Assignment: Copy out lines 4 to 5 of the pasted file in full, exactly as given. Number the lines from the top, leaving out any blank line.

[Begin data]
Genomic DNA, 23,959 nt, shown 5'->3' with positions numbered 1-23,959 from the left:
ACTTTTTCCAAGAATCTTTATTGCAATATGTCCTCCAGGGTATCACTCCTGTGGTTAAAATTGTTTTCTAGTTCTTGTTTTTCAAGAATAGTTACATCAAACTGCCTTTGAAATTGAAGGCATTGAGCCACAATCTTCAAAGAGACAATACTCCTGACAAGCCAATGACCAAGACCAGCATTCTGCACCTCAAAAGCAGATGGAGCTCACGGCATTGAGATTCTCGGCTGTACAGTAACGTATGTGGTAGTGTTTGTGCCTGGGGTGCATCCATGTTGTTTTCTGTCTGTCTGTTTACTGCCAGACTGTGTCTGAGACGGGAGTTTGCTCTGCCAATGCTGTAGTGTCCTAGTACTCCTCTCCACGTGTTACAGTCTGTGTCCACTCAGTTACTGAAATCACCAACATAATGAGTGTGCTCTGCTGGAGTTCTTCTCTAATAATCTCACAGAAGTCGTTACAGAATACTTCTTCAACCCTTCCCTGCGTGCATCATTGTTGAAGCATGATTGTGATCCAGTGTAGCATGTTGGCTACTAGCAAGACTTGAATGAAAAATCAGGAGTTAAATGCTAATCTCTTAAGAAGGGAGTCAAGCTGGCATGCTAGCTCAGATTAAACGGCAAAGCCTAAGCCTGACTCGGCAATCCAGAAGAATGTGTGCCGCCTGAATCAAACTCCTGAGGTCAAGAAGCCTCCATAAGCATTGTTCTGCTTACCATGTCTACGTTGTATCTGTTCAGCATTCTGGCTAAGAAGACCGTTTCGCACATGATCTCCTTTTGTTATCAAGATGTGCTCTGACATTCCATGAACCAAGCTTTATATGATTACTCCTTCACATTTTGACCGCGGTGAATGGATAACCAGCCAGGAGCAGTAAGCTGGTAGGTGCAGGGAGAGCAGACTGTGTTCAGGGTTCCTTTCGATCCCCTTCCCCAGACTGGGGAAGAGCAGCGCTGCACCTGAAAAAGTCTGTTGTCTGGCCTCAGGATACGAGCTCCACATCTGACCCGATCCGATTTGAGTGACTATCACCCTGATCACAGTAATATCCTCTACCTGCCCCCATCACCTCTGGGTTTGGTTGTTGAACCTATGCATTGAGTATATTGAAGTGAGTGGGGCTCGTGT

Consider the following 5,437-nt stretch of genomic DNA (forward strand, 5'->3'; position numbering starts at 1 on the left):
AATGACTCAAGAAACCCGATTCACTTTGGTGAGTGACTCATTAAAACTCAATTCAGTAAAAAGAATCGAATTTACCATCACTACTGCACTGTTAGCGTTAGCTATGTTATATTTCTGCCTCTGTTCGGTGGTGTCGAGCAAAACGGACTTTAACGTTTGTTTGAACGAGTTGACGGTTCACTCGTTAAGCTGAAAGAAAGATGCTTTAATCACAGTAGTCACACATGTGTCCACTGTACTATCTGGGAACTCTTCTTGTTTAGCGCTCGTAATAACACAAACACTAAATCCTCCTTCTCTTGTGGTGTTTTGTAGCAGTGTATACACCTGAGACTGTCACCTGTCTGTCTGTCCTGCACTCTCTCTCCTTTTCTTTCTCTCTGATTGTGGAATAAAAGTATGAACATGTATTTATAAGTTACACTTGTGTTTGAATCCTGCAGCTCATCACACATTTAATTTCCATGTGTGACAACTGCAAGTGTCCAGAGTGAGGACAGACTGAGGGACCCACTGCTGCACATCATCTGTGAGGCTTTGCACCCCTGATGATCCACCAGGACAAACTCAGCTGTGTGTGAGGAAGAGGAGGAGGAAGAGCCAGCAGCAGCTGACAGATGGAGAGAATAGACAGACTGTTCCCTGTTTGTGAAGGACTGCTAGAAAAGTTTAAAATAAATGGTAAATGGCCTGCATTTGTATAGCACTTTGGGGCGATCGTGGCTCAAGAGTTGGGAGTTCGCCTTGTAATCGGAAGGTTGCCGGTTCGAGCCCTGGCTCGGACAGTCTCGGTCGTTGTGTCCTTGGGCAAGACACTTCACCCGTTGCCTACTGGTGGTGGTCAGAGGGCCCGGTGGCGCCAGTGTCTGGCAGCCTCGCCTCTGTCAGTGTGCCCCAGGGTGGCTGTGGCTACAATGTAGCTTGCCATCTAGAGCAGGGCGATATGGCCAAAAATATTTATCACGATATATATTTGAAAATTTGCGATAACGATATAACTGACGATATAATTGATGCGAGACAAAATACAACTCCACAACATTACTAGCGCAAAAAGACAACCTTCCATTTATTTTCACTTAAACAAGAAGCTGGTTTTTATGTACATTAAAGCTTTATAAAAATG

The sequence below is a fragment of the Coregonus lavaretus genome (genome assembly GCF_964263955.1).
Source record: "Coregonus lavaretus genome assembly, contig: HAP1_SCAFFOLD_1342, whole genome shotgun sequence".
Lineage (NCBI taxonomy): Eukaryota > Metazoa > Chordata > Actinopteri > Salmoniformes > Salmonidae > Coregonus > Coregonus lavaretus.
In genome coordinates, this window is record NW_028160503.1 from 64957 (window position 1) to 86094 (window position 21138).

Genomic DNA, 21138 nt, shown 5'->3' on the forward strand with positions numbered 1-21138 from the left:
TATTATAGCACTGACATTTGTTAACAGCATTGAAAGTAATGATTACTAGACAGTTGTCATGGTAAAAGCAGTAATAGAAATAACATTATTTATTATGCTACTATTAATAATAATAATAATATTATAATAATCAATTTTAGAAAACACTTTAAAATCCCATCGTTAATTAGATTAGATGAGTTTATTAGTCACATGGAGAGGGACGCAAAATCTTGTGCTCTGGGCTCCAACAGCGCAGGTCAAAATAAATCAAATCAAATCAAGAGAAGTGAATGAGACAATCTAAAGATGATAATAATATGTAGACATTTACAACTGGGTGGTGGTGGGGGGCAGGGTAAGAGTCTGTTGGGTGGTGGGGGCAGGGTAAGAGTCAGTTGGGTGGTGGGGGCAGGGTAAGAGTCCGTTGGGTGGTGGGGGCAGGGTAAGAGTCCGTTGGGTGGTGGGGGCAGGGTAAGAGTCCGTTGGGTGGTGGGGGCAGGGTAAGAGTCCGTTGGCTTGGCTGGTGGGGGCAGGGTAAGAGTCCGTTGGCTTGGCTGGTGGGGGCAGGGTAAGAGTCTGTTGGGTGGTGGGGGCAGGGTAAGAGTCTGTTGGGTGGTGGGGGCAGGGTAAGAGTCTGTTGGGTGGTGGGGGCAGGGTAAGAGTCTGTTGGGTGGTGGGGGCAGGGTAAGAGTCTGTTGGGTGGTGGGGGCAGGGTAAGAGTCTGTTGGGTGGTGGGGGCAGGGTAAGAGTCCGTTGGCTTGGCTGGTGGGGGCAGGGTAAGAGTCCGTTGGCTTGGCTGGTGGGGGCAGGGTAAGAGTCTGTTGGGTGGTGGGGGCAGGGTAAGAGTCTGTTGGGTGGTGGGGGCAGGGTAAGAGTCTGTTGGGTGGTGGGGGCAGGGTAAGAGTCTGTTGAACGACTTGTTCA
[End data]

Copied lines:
AATGACTCAAGAAACCCGATTCACTTTGGTGAGTGACTCATTAAAACTCAATTCAGTAAAAAGAATCGAATTTACCATCACTACTGCACTGTTAGCGTTAGCTATGTTATATTTCTGCCTCTGTTCGGTGGTGTCGAGCAAAACGGACTTTAACGTTTGTTTGAACGAGTTGACGGTTCACTCGTTAAGCTGAAAGAAAGATGCTTTAATCACAGTAGTCACACATGTGTCCACTGTACTATCTGGGAACTCTTCTTGTTTAGCGCTCGTAATAACACAAACACTAAATCCTCCTTCTCTTGTGGTGTTTTGTAGCAGTGTATACACCTGAGACTGTCACCTGTCTGTCTGTCCTGCACTCTCTCTCCTTTTCTTTCTCTCTGATTGTGGAATAAAAGTATGAACATGTATTTATAAGTTACACTTGTGTTTGAATCCTGCAGCTCATCACACATTTAATTTCCATGTGTGACAACTGCAAGTGTCCAGAGTGAGGACAGACTGAGGGACCCACTGCTGCACATCATCTGTGAGGCTTTGCACCCCTGATGATCCACCAGGACAAACTCAGCTGTGTGTGAGGAAGAGGAGGAGGAAGAGCCAGCAGCAGCTGACAGATGGAGAGAATAGACAGACTGTTCCCTGTTTGTGAAGGACTGCTAGAAAAGTTTAAAATAAATGGTAAATGGCCTGCATTTGTATAGCACTTTGGGGCGATCGTGGCTCAAGAGTTGGGAGTTCGCCTTGTAATCGGAAGGTTGCCGGTTCGAGCCCTGGCTCGGACAGTCTCGGTCGTTGTGTCCTTGGGCAAGACACTTCACCCGTTGCCTACTGGTGGTGGTCAGAGGGCCCGGTGGCGCCAGTGTCTGGCAGCCTCGCCTCTGTCAGTGTGCCCCAGGGTGGCTGTGGCTACAATGTAGCTTGCCATCTAGAGCAGGGCGATATGGCCAAAAATATTTATCACGATATATATTTGAAAATTTGCGATAACGATATAACTGACGATATAATTGATGCGAGACAAAATACAACTCCACAACATTACTAGCGCAAAAAGACAACCTTCCATTTATTTTCACTTAAACAAGAAGCTGGTTTTTATGTACATTAAAGCTTTATAAAAATG

The sequence below is a fragment of the Coregonus lavaretus genome (genome assembly GCF_964263955.1).